« Last Edit: June 14, 2017, 11:25:37 by gryphonv »

Offline Nudibranch

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Re: Single mom now facing medical release from military
« Reply #31 on: June 14, 2017, 11:30:55 »
I know reservist only deploy if they volunteer (under current rules). But I feel we currently have way too many intelligent people with great skills, lose their job and be sent away because they became broken in some way.

I think a long (even very long) period of accommodation for those trained useful people should be considered, for as long as they can work within their MELs. So they could stay employed within RegF on accommodation, without actually erasing the Universality of Service line in the sand (which IMO it would be a disaster to relax).

Untrained assets and people who are too ill to work effectively, or those the CAF doesn’t need, would be released within the usual timeline.

We do have an accommodation period for those on release PCATs currently but it tops out at 3 yrs I think.

Offline gryphonv

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Re: Single mom now facing medical release from military
« Reply #32 on: June 14, 2017, 11:34:17 »

We do have an accommodation period for those on release PCATs currently but it tops out at 3 yrs I think.

Yeah when I was released it was 3 years, but you had to ask for it, and it wasn't guaranteed. It could be denied or approved for any number of reasons, not always making sense.

Offline CountDC

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Re: Single mom now facing medical release from military
« Reply #33 on: June 14, 2017, 13:43:53 »
Accommodation can be done but does have to be carefully managed.  If too many are done then you end up deploying the same people and eventually they will burn out and become accommodation cases so eventually you have no one left to deploy.

VOT to log would have required her to go to Borden for trade training so she would have had the same issue thus not a complete solution. For some "I  am a single parent" has become a mantra to mean I shouldn't be sent anywhere or made to work hours I don't want to.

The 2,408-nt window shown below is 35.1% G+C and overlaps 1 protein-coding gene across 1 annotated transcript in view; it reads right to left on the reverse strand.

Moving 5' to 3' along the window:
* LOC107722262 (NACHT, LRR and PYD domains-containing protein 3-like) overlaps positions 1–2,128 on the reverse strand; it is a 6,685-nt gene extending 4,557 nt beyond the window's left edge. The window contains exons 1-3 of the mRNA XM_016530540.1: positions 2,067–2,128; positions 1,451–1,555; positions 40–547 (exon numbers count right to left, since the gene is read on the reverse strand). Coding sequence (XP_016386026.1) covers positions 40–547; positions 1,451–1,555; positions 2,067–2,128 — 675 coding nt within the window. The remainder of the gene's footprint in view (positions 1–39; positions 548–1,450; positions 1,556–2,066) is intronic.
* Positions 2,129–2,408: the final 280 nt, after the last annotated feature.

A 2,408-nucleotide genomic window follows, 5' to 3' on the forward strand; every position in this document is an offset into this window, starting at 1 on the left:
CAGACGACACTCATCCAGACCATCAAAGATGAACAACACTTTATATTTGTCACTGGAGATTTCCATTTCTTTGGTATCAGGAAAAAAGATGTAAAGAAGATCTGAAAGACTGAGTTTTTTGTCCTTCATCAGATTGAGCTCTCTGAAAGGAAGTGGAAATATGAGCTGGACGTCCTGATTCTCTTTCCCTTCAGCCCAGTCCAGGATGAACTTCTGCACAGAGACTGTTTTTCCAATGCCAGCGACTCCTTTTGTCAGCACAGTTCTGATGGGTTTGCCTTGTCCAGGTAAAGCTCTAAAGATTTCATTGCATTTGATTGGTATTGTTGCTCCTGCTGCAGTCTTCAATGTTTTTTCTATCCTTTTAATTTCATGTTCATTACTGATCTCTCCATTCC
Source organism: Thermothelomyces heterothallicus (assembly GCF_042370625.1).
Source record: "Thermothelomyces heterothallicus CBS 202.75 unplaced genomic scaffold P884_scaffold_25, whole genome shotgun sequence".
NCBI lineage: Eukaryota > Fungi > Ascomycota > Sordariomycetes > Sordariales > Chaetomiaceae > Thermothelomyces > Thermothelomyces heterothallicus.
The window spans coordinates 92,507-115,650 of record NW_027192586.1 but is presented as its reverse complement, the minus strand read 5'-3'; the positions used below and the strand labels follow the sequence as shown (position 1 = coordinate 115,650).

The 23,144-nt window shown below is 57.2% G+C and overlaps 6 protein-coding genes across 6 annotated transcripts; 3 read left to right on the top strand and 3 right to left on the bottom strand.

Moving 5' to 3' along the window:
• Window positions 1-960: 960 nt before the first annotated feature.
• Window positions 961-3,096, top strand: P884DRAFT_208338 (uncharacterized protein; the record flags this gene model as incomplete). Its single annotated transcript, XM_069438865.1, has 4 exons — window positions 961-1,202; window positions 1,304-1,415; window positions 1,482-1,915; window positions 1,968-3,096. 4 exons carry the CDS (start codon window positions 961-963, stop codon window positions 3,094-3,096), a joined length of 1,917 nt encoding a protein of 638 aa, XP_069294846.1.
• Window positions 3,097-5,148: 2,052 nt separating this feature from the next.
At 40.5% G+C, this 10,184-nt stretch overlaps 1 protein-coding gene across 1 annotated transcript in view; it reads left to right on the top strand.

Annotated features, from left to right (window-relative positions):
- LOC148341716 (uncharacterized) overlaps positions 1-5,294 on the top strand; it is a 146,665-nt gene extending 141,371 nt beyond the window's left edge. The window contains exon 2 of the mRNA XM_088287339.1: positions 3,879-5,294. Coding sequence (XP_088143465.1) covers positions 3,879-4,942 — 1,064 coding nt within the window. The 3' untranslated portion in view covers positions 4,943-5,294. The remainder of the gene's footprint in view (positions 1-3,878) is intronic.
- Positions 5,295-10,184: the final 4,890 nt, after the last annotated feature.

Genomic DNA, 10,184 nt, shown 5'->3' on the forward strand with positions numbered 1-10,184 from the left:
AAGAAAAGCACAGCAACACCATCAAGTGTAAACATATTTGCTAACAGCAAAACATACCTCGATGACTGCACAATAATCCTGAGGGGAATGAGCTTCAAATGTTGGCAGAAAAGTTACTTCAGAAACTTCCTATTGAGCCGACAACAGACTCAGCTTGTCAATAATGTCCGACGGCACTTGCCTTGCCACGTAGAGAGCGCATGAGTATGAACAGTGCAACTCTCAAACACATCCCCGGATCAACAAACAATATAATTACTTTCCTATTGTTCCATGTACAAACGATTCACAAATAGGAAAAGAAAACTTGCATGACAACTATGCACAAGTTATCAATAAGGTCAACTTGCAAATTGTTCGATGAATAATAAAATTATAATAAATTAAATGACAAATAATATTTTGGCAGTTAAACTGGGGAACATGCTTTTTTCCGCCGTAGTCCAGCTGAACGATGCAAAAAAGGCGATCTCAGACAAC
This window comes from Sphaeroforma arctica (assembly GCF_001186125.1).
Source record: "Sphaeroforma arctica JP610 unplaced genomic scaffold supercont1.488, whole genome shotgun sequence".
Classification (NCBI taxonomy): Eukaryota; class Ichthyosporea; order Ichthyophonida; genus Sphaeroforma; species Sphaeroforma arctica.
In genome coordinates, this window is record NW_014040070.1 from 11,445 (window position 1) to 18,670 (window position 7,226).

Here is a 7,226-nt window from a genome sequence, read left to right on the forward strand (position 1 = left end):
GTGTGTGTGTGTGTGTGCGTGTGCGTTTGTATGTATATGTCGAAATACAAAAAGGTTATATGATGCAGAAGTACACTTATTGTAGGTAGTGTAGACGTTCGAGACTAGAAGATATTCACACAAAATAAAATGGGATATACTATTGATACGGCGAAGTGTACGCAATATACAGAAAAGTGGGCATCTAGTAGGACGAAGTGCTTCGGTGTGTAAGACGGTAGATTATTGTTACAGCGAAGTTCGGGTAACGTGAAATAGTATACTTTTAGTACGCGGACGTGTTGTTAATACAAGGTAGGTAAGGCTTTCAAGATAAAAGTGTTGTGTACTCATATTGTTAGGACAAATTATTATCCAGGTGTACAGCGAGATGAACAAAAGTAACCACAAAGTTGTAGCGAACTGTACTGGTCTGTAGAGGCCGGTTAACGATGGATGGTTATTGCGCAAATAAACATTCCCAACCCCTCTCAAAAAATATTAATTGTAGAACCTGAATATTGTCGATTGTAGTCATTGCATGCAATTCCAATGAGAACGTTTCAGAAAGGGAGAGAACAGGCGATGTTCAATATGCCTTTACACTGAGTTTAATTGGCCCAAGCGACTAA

As far as the child goes - many single parents in the military are dealing and have been for years. 

Assistance is available and was at the time.

Ref: CBI 209.335 Family Care Assistance (effective Jun 2003)

FCA is designed to help offset child and family care costs incurred by the CF member in excess of those costs paid during normal working hours. FCA is a non-taxable benefit, which is limited to single members and service couples. 

Seems to me there is more to this story than we are getting out of the article.
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Offline Navy_Pete

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Re: Single mom now facing medical release from military
« Reply #34 on: June 14, 2017, 18:00:07 »
This is a shitty situation, and I feel bad for her, but she was in a hard sea trade and didn't have a family care plan that would have allowed her to even reach her basic qual.  That can take several years with a lot of time away for MARS.  VOT may have been an option, but for the doctor to not sign off on it, there was probably a pretty significant reason.

I've had a few sailors that have gotten out due to similar changes in their family situation.  You can accommodate them up to a certain point when they are trained and can go for instructor positions etc, but you can't run the same people into the ground all the time with all the sea time and get larger retention problems (which we already have for a lot of trades).